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tow1

[toh] /toʊ/
verb (used with object)
1.
to pull or haul (a car, barge, trailer, etc.) by a rope, chain, or other device:
The car was towed to the service station.
noun
2.
an act or instance of towing.
3.
something being towed.
4.
something, as a boat or truck, that tows.
5.
a rope, chain, metal bar, or other device for towing:
The trailer is secured to the car by a metal tow.
6.
Idioms
7.
in tow,
  1. in the state of being towed.
  2. under one's guidance; in one's charge.
  3. as a follower, admirer, or companion:
    a professor who always had a graduate student in tow.
8.
under tow, in the condition of being towed; in tow.
Origin
1000
before 1000; Middle English towen (v.), Old English togian to pull by force, drag; cognate with Middle High German zogen to draw, tug, drag. See tug
Related forms
towable, adjective
towability, noun
Synonyms
1. trail, draw, tug.

tow2

[toh] /toʊ/
noun
1.
the fiber of flax, hemp, or jute prepared for spinning by scutching.
2.
the shorter, less desirable flax fibers separated from line fibers in hackling.
3.
synthetic filaments prior to spinning.
adjective
4.
made of tow.
Origin
1300-50; Middle English; Old English tōw- (in tōwlīc pertaining to thread, tōwhūs spinning house); akin to Old Norse wool

tow3

[toh] /toʊ/
noun, Scot.
1.
a rope.
Origin
1425-75; late Middle English (Scots); Old English toh- (in tohlīne towline); cognate with Old Norse tog towline. See tow1

TOW

[toh] /toʊ/
noun
1.
a U.S. Army antitank missile, steered to its target by two thin wires connected to a computerized launcher, which is mounted on a vehicle or helicopter.
Origin
t(ube-launched,) o(ptically-guided,) w(ire-tracked missile)
Dictionary.com Unabridged
Based on the Random House Dictionary, © Random House, Inc. 2014.
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Examples from the web for tow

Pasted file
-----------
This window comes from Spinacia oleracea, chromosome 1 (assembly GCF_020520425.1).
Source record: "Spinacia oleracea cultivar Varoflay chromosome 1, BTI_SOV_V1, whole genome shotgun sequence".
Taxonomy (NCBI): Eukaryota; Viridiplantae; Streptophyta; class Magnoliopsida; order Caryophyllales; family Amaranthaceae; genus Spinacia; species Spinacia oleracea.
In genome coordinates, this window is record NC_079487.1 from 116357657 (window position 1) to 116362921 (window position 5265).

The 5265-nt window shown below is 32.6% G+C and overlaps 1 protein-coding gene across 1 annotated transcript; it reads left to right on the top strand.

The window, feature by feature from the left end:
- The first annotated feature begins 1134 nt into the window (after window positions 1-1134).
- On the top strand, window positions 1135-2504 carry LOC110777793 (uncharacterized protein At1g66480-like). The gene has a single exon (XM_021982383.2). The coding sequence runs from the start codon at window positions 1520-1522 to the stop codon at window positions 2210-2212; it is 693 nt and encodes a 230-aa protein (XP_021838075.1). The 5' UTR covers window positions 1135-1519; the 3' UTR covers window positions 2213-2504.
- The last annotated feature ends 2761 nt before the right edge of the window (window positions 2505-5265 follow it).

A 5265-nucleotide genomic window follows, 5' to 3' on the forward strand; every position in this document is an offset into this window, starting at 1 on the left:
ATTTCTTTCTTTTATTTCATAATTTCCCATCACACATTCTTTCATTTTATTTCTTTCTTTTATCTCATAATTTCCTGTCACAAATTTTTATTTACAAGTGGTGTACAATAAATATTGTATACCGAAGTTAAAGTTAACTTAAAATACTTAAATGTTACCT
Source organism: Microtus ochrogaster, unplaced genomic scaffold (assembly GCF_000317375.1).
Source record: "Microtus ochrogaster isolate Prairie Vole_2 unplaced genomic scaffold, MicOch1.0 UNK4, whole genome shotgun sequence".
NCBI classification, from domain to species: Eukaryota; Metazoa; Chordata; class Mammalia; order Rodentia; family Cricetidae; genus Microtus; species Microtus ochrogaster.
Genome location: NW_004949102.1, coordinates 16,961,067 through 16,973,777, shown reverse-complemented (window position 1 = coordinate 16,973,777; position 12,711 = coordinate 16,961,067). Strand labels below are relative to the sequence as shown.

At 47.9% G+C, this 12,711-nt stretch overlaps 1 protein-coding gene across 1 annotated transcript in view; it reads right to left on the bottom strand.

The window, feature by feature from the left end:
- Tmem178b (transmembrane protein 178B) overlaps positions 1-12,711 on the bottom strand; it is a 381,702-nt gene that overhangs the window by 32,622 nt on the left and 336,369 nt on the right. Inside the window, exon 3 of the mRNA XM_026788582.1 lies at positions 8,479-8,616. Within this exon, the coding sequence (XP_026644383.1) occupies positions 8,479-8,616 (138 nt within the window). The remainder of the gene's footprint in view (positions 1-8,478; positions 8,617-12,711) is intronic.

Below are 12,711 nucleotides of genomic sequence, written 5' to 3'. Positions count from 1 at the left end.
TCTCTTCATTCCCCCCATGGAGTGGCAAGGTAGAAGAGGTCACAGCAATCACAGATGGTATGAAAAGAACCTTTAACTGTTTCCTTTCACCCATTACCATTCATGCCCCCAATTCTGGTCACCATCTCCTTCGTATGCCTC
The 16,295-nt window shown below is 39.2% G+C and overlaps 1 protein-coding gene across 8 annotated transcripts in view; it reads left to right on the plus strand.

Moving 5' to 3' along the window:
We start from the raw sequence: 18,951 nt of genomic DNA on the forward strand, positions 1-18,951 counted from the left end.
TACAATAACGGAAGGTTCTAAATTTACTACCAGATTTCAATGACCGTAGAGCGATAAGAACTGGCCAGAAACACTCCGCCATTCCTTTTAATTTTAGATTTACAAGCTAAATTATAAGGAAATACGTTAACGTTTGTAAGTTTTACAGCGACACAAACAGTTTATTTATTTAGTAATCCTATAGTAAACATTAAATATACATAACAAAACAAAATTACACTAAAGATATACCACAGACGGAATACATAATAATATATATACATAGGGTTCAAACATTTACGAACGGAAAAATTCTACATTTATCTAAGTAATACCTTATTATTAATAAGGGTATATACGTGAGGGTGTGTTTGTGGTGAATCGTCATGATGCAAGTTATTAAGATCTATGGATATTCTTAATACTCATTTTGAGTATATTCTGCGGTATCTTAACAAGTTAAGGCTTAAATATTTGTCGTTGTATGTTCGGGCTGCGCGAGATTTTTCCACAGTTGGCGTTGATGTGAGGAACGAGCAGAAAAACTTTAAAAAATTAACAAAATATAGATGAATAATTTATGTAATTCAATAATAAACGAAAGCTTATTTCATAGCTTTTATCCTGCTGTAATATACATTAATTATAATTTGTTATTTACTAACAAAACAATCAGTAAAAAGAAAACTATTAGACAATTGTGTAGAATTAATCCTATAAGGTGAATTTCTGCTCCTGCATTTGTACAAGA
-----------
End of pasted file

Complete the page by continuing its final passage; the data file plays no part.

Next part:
• When the tow truck arrived, the driver discovered he couldn't pull the van to safety.
  • As a result, the contortions required to latch onto the tow often end in disaster.
  • In this way, subs can set up their own acoustic networks without the need to tow an antenna.
  • Typically, they traveled by luxury steamer and coach, with servants and trunks in tow.
  • Two axes lie on the deck at the bow where they were dropped after the crew cut away a barge in tow.
  • Nor is it a conspiracy when people are told they'll be sacked if they don't tow the party line.
  • But for the tow companies that serve them, the benefits are less obvious.
  • If you are sufficiently experienced, you can also tow in your own craft.
  • It is also a relief to know that there will be no charge for the tow.
  • Inflation only reduces debt burdens if nominal wages rise in tow.
British Dictionary definitions for tow

tow1

/təʊ/
verb
1.
(transitive) to pull or drag (a vehicle, boat, etc), esp by means of a rope or cable
noun
2.
the act or an instance of towing
3.
the state of being towed (esp in the phrases in tow, under tow, on tow)
4.
something towed
5.
something used for towing
6.
in tow, in one's charge or under one's influence
7.
(informal) (in motor racing, etc) the act of taking advantage of the slipstream of another car (esp in the phrase get a tow)
8.
short for ski tow
Derived Forms
towable, adjective
Word Origin
Old English togian; related to Old Frisian togia, Old Norse toga, Old High German zogōn

tow2

/təʊ/
noun
1.
the fibres of hemp, flax, jute, etc, in the scutched state
2.
synthetic fibres preparatory to spinning
3.
the coarser fibres discarded after combing
Derived Forms
towy, adjective
Word Origin
Old English tōw; related to Old Saxon tou, Old Norse tuft of wool, Dutch touwen to spin
Collins English Dictionary - Complete & Unabridged 2012 Digital Edition
© William Collins Sons & Co. Ltd. 1979, 1986 © HarperCollins
Publishers 1998, 2000, 2003, 2005, 2006, 2007, 2009, 2012
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Word Origin and History for tow
v.

"pull with a rope," Old English togian "to drag, pull," from Proto-Germanic *tugojanan (cf. Old English teon "to draw," Old Frisian togia "to pull about," Old Norse toga, Old High German zogon, German ziehen "to draw, pull, drag"), from PIE root *deuk- "to pull, draw" (cf. Latin ducere "to lead;" see duke (n.)). Related: Towed; towing. The noun meaning "act or fact of being towed" is recorded from 1620s. Towaway, in reference to parking zones, is recorded from 1956.

n.

"coarse, broken fibers of flax, hemp, etc.," late 14c., probably from Old English tow- "spinning" (in towlic "fit for spinning"), perhaps cognate with Gothic taujan "to do, make," Middle Dutch touwen "to knit, weave."

Online Etymology Dictionary, © 2010 Douglas Harper
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tow in the Bible

(Judg. 16:9). See FLAX.

Easton's 1897 Bible Dictionary
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Idioms and Phrases with tow

tow

see: in tow
The American Heritage® Idioms Dictionary
Copyright © 2002, 2001, 1995 by Houghton Mifflin Company. Published by Houghton Mifflin Company.
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6
6
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